LSWR through Wherwell - a Main Line that Might Have Been

When Wherwell had a Double-Track Railway

Many people living in Wherwell must have been struck by the massive
engineering features of the derelict railway line which runs through the village.
If any of them have looked up old maps, they may have been even more
surprised. The short line from Hurstbourne, on the main Basingstoke-Andover
line, to Fullerton Junction was closely paralleled by the older Andover-
Fullerton-Romsey line, and hence at first sight would seem to have been built
only to serve Longparish and Wherwell. In fact, however, the line was built as
part of a complicated set of manoeuvres in the battle for the valuable rail
traffic between Southampton, the Midlands and the North.

In the early 1880s, when the Wherwell line was built, the monopoly of
railway access to Southampton was held by the London and South-Western
Railway. However, this monopoly was being challenged by a new company,
the Didcot, Newbury and Southampton, nominally a small independent
company, but generally considered to be a protégé of the Great Western
Railway. As its title suggests, this company sought to build a new, direct line
from the Midlands to Southampton. The London and South-Western, fearing
to lose its monopoly, hastily promoted the Hurstbourne-Fullerton line, hoping
to cut short the Didcot, Newbury and Southampton at Whitchurch. The plan
was that trains would come down from Didcot to Whitchurch over the new
company’s line, travel along the existing main line to Hurstbourne then down
through Wherwell to Southampton. Hence the Hurstbourne-Fullerton line was
built to main line, double track standards.

In fact, though, the Didcot, Newbury and Southampton rashly pushed on
with its own line south of Whitchurch, through Winchester to a junction with
the Basingstoke-Southampton main-line. If its directors had been wiser, however,
they might have concentrated their efforts and money on building a
faster, double track line to Whitchurch only, although admittedly even that
would have been very expensive. Had they done so Wherwell today might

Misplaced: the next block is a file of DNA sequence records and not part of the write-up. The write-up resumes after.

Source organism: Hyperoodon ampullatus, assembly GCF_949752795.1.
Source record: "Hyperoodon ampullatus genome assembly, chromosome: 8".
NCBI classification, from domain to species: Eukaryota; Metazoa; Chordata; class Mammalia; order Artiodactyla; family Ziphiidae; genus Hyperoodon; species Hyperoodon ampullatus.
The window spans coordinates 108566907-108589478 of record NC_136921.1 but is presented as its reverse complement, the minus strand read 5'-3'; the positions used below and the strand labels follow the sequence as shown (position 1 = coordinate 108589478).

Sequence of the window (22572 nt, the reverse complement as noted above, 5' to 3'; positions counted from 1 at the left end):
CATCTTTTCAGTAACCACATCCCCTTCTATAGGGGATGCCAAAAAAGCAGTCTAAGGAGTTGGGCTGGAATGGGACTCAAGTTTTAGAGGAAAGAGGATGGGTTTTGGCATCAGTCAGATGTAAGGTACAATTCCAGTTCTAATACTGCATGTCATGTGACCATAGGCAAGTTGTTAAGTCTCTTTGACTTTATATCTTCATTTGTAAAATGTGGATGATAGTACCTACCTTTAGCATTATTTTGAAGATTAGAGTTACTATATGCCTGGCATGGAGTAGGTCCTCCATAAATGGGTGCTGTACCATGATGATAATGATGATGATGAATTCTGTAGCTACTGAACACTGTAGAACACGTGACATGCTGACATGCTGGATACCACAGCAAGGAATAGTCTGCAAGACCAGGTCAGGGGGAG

reverberate to the roar of heavy oil trains from Fawley and container trains
from Southampton Docks heading for the Midlands and the North, as well as
holiday trains to Bournemouth and Weymouth in summer.

In the event, the line through Wherwell remained a quiet backwater, usually
carrying four passenger and one goods train each way until the passenger
service was withdrawn in July 1931, during the economic crisis of that year.
It had already been reduced to single track in 1913. In 1936 the line north of
Longparish was closed even to goods; but the remaining section, from
Fullerton to Longparish retained a goods service until May 1956. The whole
line must always have been highly uneconomic, but before the Great War the
big profits made on main-line railways were able to subsidize such uneconomic
lines. With the growth of road transport, this was no longer the case. In any
event the value of the passenger service to people living in Wherwell was rather
limited. Branch trains mostly ran from Whitchurch to Fullerton. At the latter
place good connections were provided towards Stockbridge and Southampton
but mostly very poor ones to Andover—sometimes involving a wait of over an
hour. In the other direction connections were mainly with stopping trains to
Waterloo. Nevertheless, it was possible in 1909 to travel from Waterloo to
Wherwell in 129 minutes, a time which it would be difficult to equal today
by public transport, with the necessity to change buses in Andover even to
reach Andover station!

This article was first published in the Wherwell Anthology (1976)

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